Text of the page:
right atrium were obtained with meticulous care in all strated to have a large secundum ASD after operation patients. Surgery was performed in 66 patients: 25 with (Figure 2, bottom). In addition, a primum ASD in 4 and 41 without ASDs. The 25patients with ASD had 26 patients was clearly identified. TTE accurately classified ASD in 34 patients (4 missed, 1 overdiagnosed, defects including 19 with a secundum, 3 with a primum, 2 with a sinus venosus and 1 patient with both a secun- accuracy = 94%). TTE identified ASD at the superior atria1 septum in dum and primum ASD. 2 patients with a sinus venosus ASD, but did not visualTransthoracic 2-dimensional echocardiography ize the associated anomalous pulmonary venous connecidentified 33 of 39 patients with an ASD (sensitivity 85%). The addition of color flow imaging identified 2 tion. Cardiac catheterization and operation found that more patients who were classified as doubtful ASD cases the right upper pulmonary vein was connected to the superior vena cava in one and the right lower pulmonary by 2-dimensional echocardiography alone. Color Doppler echocardiography increased the diagnostic sensitivity vein was connected to the junction of both atria in the other patient. to 90%. There were nofalse-positive cases;the specificity was 100% in the diagnosis of ASD by TTE (Table I). Defects in 4 patients were not detected by TTE: 3 paTABLE I Comparison of Transthoracic and Transesophageal tients were technically difficult to study; the defect in Echocardiography in the Diagnosis of Atrial Septal Defect another patient was missed because of a small secundum TTE TEE ASD. A patient with a large secundum ASD was falsely diagnosed as having both a primum and a secundum ASD (+) ASD (0) ASD (+I ASD (0) ASD by TTE because of the underestimation of the ASD (+) 35 4 39 0 lower interatrial septum (Figure 2, top). TEE identified ASD (0) 0 41 0 41 the residual lower septum clearly and he was demonASD = atrial septal defect; TEE = tramesophageal echocardiography: transthoracic echocardiography; + = positive; 0 = negative.


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TEE identified 38 of 39patients with ASD (sensitivity 97%). One small defect (0.3 cm in size) was visualized with the assistance of color jlow imaging. Two patients were initially suspected of having a ventricular septal defect and an ASD. TTE and TEE both identified the ventricular septal defect with left to right shunt jlow, tricuspid regurgitation, right ventricular enlargement and paradoxical septal motion, but without transatrial septal shunt flow (Figure 3). Cardiac catheterization demonstrated that they had a step-up in oxygen saturation at both the atria1 and ventricular levels as well as easy passage of the catheter from right to left atrium, suggesting the presence of a ventricular septal defect and an ASD. Howwer, only a ventricular septal defect was found at the time of surgical interventions. With a combination of colorflow and anatomic imaging, TEE had a sensitivity of 100%, specificity of 100% and accuracy of 100% in detecting and localizing the ASD (Table I). TEE clearly visualized the sinus venosus defects in 2 patients and an anomalous pulmonary vein draining into the junction of both atria in one (Figure 4), but not in another patient with connection to the superior vena cava. Group 2 patients had rheumatic mitral stenosis and all underwent TTE, TEE and cardiac catheterization. Although echo dropout of the thin fossa ovalis membrane from the TTE approach was common, the addition of color flow imaging avoided the false diagnosis of ASD. Both TTE and TEE had a specificity of 100% in excluding the diagnosis of ASD in this control group. TEE provided excellent visualization of the ASD noninvasively. The ability of color flow imaging to visualize the shunt flow across an ASD is further proof of the diagnosis. Although TTE, using 2diiensional and Doppler color flow imaging, has allowed direct visualization of ASD with a sensitivity of 70 to 97%,2*3*9-l’ both falsepositive and falsenegative results due to suboptimally recorded images occur. Our study found that TIE had a sensitivity of 85% in identifying ASD and the addition of color flow imaging increased the diagnostic sensitivity to 90%. TIE accurately localized ASDs in 34 of 39 patients (accuracy 94%). TEE visualized all ASDs (sensitivity lOO’%,specificity lOO%, and accuracy 100%) in these 39 patients. Based on our experience, we believe that cardiac catheterization may not be necessary in adult patients with ASD, particularly at the present time, when pulmonary artery pressure can be estimated accurately and noninvasively with Doppler echocardiography. In conclusion, TEE is more sensitive, specific and accurate than TTE in detecting and localizing ASD. TEE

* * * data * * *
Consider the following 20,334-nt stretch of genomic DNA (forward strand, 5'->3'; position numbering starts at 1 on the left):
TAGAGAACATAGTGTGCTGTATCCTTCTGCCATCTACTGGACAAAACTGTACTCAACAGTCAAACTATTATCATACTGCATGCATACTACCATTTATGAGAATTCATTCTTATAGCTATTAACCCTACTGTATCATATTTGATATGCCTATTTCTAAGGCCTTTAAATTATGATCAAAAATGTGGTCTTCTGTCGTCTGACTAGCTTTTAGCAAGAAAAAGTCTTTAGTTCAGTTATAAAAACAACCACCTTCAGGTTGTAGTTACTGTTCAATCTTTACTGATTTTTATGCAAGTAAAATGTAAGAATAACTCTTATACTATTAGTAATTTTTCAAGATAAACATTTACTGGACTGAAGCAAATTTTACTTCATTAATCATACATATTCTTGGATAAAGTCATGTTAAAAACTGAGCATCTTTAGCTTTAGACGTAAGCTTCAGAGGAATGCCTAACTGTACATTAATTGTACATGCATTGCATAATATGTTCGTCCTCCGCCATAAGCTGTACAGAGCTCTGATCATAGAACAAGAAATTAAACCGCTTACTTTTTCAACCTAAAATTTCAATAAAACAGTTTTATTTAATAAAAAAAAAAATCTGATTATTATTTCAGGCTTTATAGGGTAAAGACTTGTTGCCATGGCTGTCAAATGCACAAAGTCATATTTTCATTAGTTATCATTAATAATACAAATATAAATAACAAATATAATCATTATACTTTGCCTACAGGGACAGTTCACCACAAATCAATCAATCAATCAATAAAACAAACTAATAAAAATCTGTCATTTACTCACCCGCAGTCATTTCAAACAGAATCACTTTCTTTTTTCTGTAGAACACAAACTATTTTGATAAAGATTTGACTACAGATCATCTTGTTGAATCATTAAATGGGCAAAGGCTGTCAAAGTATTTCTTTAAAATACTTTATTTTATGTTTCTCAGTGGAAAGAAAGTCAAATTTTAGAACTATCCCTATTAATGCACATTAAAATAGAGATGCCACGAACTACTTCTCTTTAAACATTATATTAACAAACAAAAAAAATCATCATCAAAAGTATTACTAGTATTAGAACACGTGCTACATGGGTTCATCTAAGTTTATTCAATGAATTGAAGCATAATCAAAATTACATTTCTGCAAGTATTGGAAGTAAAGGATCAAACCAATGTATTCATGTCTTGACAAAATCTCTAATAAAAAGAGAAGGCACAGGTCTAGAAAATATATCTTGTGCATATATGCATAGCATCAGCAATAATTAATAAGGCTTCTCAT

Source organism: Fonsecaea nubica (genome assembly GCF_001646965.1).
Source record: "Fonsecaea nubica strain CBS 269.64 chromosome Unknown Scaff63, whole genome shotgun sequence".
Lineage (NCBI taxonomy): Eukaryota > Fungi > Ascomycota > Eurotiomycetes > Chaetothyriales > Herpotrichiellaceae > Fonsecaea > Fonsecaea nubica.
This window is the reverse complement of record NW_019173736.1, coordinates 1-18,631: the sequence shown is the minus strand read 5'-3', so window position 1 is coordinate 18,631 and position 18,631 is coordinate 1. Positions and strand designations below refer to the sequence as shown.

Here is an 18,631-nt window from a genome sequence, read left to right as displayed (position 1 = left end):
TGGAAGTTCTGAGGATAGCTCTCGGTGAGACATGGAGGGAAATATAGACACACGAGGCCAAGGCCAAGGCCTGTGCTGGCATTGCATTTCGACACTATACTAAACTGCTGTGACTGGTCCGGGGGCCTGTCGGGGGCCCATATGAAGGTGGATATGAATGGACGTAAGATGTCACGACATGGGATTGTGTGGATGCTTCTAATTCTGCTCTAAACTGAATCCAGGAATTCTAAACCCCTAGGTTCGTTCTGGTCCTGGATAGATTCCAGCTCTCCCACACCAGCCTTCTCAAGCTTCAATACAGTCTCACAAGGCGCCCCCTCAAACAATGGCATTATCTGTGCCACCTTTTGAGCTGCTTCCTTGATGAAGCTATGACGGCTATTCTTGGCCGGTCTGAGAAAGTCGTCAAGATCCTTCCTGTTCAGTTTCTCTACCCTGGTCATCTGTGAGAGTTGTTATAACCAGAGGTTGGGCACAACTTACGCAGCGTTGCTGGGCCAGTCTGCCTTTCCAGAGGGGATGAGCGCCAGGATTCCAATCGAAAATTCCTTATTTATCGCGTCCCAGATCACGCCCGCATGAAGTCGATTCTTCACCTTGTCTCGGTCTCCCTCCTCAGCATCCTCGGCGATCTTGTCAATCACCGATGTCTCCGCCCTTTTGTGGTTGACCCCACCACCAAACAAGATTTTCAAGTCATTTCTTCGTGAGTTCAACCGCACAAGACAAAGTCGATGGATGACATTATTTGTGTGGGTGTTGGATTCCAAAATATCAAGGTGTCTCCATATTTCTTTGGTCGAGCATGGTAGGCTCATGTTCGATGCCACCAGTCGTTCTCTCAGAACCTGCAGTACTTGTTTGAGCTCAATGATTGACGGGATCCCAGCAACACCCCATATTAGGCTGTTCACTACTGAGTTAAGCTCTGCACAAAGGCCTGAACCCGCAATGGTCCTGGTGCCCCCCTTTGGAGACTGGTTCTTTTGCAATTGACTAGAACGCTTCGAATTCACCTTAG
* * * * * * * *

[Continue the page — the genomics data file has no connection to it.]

may be particularly useful whenever the precordial ap preach fails to confirm the cliically suspected case of ASD.

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15. 1992

Transesophageal echocardiographic detection of atrial septal defect in adults.

Transesophageal Echocardiigraphic in Adults Detection of Atrial Septal Defect Shoa-Lin Lin, MD, Chih-Tai Ting, MD, Tsui-Leih Hsu, MD, Chen-Huan Chen...